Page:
Model predict how well people can process information on interactive computer displays

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Rice University psychologist says findings suggest ways
to improve
design of Web sites and other computer-driven screens

A model of human
thinking and performance that has been studied by a psychologist at Rice
University in Houston can predict how well people locate and select various
options on a computer screen. The model has implications for designing
air-traffic-control monitors, in-car navigation systems, Web pages and other
computer displays in ways that people can process information more

“Our theory and model
allow scientists to make predictions about human performance on tasks that
involve computer displays,” said Michael Byrne, assistant professor of
psychology at Rice. “We can tell, for example, where to position information on
a computer screen so that the user is more likely to see it quickly.”

Byrne conducted the
research at Carnegie Mellon University before joining the faculty at Rice, where
he analyzed the results that are published in the July issue of the
International Journal of Human Computer Studies.

“Understanding the
interaction of a user with a designed device like a computer requires a clear
understanding of three components,” Byrne said. “The user’s cognitive,
perceptual and motor capabilities, the task and the device used to accomplish
the task can impact the result.”

Byrne showed each of the
11 participants in his study more than 100 questions that involved identifying a
particular number or letter in lists of random numbers and letters on a computer
screen. He timed how long it took the participants to spot the selected symbols.
A camera mounted on a headband worn by the participants tracked their eye

Using a theory of
cognition known as ACT-R/PM and an eye-tracking model, Byrne predicted how long
it would take the participants to click on the targeted items. He also predicted
the other items they would look at en route to the targeted items, based on the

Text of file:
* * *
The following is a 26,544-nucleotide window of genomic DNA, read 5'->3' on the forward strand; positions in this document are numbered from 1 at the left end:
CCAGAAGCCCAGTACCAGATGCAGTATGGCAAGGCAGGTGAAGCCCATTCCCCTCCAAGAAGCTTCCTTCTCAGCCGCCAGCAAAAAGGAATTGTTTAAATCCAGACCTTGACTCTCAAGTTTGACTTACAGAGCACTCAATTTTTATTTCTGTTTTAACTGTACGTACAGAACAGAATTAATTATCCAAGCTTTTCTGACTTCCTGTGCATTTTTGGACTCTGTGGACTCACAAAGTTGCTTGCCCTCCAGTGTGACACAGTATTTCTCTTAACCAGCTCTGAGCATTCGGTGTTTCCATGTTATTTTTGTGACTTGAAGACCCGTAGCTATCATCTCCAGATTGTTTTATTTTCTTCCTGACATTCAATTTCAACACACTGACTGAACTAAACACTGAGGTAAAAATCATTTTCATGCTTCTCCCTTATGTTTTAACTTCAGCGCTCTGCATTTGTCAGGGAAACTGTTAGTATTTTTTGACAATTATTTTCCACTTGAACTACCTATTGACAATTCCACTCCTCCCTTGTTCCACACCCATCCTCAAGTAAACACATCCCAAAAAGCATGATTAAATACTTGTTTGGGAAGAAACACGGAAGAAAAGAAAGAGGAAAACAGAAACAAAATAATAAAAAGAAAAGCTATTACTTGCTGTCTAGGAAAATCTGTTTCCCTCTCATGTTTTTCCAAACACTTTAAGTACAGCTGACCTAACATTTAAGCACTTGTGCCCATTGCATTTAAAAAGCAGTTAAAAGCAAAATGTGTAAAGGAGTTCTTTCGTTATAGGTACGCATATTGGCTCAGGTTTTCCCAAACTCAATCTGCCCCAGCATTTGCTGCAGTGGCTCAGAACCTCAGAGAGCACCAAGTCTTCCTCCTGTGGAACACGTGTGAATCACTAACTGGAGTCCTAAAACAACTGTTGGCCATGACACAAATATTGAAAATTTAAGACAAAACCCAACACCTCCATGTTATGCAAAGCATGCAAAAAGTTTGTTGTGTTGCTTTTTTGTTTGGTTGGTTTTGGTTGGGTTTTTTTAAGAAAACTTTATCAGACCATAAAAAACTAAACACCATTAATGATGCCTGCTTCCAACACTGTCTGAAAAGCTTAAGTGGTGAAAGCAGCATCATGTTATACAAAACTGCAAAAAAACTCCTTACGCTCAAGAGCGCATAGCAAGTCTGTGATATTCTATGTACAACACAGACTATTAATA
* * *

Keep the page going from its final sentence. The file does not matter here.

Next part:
characters or numbers they were likely to fixate on and the order in which they
were likely to read information on the display.

Byrne found that his
predictions averaged within 15 percent of participants’ actual response times —
“close enough to be useful to designers,” he said.

Engineers who design
air-traffic-control monitors, for example, could use the theory and model to
position critical information on a screen where the user is most likely to see
it first.

“Keeping up with the
volume of information on a computer display is often a problem,” Byrne said. “A
designer can optimize the rate at which people can process information on the
screen by using the theory and model we studied. A strategic placement of menu
items can make it possible for people to read the most important information
fast enough to keep up with their work so they don’t end up in a situation where
they’re likely to make errors.”

Byrne’s research was
supported by the National Science Foundation, the Office of Naval Research, the
National Institute of Mental Health and NASA.


Rice University is consistently ranked one of America’s
best teaching and research universities. It is distinguished by its: size-2,700
undergraduates and 1,500 graduate students; selectivity-10 applicants for each
place in the freshman class; resources-an undergraduate student-to-faculty ratio
of 5-to-1, and the fourth largest endowment per student among private American
universities; residential college system, which builds communities that are both
close-knit and diverse; and collaborative culture, which crosses disciplines,
integrates teaching and research, and intermingles undergraduate and graduate
work. Rice’s wooded campus is located in the nation’s fourth largest city and on
America’s South Coast.

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